By Vicky Gao.
Twelve athletes competed at the March 27 Regional powerlifting meet, earning an eighth place finish as a team, with individual places ranging from second to eleventh. With a second place win in the 275 class, junior Bradley Byrne will advance to the state meet.
The boys’ powerlifting season, altered like so many other things this year due to the pandemic, began Friday, Jan. 22, with the first meet of the season in the AHS weight room.
“It’s usually about three meets that we do,” junior Zach Killam said. “You’ve just got to get better each time, and if you do good enough you get to go to regionals. Then it goes on from there to state.”
Powerlifting has made it to regionals every year and have had at least one person go to state for 19 consecutive years. The make-up of regionals looked a little different due to the COVID-19 pandemic, and 23-year veteran Coach Tommy Martinezcut down the number of powerlifters to twenty-four.
“We usually have a lot more, 48 to 60,” Martinez said, “but because of Covid we’re having to cut the numbers down for the boys.”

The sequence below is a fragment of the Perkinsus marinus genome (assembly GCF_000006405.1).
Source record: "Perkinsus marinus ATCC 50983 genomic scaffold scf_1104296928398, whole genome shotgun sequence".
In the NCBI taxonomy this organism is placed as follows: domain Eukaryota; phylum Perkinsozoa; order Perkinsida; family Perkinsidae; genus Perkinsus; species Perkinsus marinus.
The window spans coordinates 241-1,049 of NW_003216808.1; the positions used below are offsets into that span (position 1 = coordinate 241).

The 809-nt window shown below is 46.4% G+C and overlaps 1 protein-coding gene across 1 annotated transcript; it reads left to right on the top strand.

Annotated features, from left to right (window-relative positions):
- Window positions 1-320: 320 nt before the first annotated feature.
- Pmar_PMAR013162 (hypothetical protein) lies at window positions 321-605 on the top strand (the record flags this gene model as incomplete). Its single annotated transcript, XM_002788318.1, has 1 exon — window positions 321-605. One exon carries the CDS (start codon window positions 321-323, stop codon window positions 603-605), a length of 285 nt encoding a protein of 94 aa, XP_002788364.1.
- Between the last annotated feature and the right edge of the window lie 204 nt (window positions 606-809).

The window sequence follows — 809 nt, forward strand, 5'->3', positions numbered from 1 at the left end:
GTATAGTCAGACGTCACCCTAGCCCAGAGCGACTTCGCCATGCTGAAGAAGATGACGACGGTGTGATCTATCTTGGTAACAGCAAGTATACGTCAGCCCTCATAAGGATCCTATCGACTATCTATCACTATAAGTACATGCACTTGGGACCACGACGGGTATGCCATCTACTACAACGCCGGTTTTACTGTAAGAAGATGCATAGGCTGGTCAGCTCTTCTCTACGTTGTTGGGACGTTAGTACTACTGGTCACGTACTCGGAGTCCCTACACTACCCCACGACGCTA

The meets, adhering to Covid guidelines, will have limited spectators this year. The lifters will have to wear masks at all times except for when actually competing.
“There won’t be any fans watching, it’ll just be on your own mostly,” Killam said, “You just have to get support from your teammates like always and rely on yourself.”
The team is composed of an array of sophomores to seniors this year, and despite limitations and changes, the camaraderie of these powerlifters has remained.
“Everyone is chill with each other,” sophomore Nick Garcia said. “Everyone knows that you lift your weight, and that’s what you can do. No one’s going to throw you down because you can’t lift that much.”
Many boys migrate to powerlifting after the football season ends.
“For the boys, it’s just the continuation of our football program and our other athletic programs,” Martinez said. “We’re excited about getting to lift and compete and trying to get overall stronger.”